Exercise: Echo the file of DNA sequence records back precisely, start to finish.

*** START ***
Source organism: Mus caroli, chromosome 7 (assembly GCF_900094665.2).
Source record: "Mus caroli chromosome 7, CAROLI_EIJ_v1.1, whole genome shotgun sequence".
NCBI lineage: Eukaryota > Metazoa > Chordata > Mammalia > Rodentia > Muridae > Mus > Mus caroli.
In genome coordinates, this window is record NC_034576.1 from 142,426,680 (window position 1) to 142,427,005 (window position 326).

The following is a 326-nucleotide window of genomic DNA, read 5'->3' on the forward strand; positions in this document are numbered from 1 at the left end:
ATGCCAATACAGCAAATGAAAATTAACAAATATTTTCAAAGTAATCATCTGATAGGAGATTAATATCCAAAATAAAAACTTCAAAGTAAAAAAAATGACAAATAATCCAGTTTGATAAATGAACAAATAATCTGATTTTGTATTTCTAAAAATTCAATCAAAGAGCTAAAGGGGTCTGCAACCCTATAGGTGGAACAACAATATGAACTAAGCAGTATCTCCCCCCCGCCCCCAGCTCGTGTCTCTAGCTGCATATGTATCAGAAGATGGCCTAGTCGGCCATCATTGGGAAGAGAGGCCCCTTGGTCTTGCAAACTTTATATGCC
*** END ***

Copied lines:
Source organism: Mus caroli, chromosome 7 (assembly GCF_900094665.2).
Source record: "Mus caroli chromosome 7, CAROLI_EIJ_v1.1, whole genome shotgun sequence".
NCBI lineage: Eukaryota > Metazoa > Chordata > Mammalia > Rodentia > Muridae > Mus > Mus caroli.
In genome coordinates, this window is record NC_034576.1 from 142,426,680 (window position 1) to 142,427,005 (window position 326).

The following is a 326-nucleotide window of genomic DNA, read 5'->3' on the forward strand; positions in this document are numbered from 1 at the left end:
ATGCCAATACAGCAAATGAAAATTAACAAATATTTTCAAAGTAATCATCTGATAGGAGATTAATATCCAAAATAAAAACTTCAAAGTAAAAAAAATGACAAATAATCCAGTTTGATAAATGAACAAATAATCTGATTTTGTATTTCTAAAAATTCAATCAAAGAGCTAAAGGGGTCTGCAACCCTATAGGTGGAACAACAATATGAACTAAGCAGTATCTCCCCCCCGCCCCCAGCTCGTGTCTCTAGCTGCATATGTATCAGAAGATGGCCTAGTCGGCCATCATTGGGAAGAGAGGCCCCTTGGTCTTGCAAACTTTATATGCC